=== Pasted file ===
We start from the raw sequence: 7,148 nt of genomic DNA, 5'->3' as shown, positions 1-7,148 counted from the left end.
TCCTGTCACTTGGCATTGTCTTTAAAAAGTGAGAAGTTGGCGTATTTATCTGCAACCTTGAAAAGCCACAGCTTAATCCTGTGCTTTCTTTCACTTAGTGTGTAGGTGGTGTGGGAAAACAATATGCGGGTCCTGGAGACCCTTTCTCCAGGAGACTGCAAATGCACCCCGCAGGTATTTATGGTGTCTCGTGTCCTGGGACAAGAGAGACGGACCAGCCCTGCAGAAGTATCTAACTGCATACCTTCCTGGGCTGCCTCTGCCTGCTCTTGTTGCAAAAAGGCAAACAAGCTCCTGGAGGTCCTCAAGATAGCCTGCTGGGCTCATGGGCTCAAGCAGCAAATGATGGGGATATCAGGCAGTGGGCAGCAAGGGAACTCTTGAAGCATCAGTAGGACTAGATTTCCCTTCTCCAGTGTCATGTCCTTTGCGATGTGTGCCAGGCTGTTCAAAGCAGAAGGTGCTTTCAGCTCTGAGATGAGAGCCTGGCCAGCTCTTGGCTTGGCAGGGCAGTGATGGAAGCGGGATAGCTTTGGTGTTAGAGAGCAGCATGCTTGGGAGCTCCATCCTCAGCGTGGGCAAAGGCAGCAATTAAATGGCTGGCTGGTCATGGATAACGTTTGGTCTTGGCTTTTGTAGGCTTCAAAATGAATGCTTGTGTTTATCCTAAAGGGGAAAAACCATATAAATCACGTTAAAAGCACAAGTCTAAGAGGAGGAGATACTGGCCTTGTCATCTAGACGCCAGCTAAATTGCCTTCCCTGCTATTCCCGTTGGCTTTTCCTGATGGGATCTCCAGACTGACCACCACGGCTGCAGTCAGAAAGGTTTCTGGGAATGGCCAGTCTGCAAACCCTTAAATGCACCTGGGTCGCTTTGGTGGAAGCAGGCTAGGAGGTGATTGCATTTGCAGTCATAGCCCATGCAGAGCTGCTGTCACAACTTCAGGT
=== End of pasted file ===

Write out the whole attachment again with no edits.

We start from the raw sequence: 7,148 nt of genomic DNA, 5'->3' as shown, positions 1-7,148 counted from the left end.
TCCTGTCACTTGGCATTGTCTTTAAAAAGTGAGAAGTTGGCGTATTTATCTGCAACCTTGAAAAGCCACAGCTTAATCCTGTGCTTTCTTTCACTTAGTGTGTAGGTGGTGTGGGAAAACAATATGCGGGTCCTGGAGACCCTTTCTCCAGGAGACTGCAAATGCACCCCGCAGGTATTTATGGTGTCTCGTGTCCTGGGACAAGAGAGACGGACCAGCCCTGCAGAAGTATCTAACTGCATACCTTCCTGGGCTGCCTCTGCCTGCTCTTGTTGCAAAAAGGCAAACAAGCTCCTGGAGGTCCTCAAGATAGCCTGCTGGGCTCATGGGCTCAAGCAGCAAATGATGGGGATATCAGGCAGTGGGCAGCAAGGGAACTCTTGAAGCATCAGTAGGACTAGATTTCCCTTCTCCAGTGTCATGTCCTTTGCGATGTGTGCCAGGCTGTTCAAAGCAGAAGGTGCTTTCAGCTCTGAGATGAGAGCCTGGCCAGCTCTTGGCTTGGCAGGGCAGTGATGGAAGCGGGATAGCTTTGGTGTTAGAGAGCAGCATGCTTGGGAGCTCCATCCTCAGCGTGGGCAAAGGCAGCAATTAAATGGCTGGCTGGTCATGGATAACGTTTGGTCTTGGCTTTTGTAGGCTTCAAAATGAATGCTTGTGTTTATCCTAAAGGGGAAAAACCATATAAATCACGTTAAAAGCACAAGTCTAAGAGGAGGAGATACTGGCCTTGTCATCTAGACGCCAGCTAAATTGCCTTCCCTGCTATTCCCGTTGGCTTTTCCTGATGGGATCTCCAGACTGACCACCACGGCTGCAGTCAGAAAGGTTTCTGGGAATGGCCAGTCTGCAAACCCTTAAATGCACCTGGGTCGCTTTGGTGGAAGCAGGCTAGGAGGTGATTGCATTTGCAGTCATAGCCCATGCAGAGCTGCTGTCACAACTTCAGGT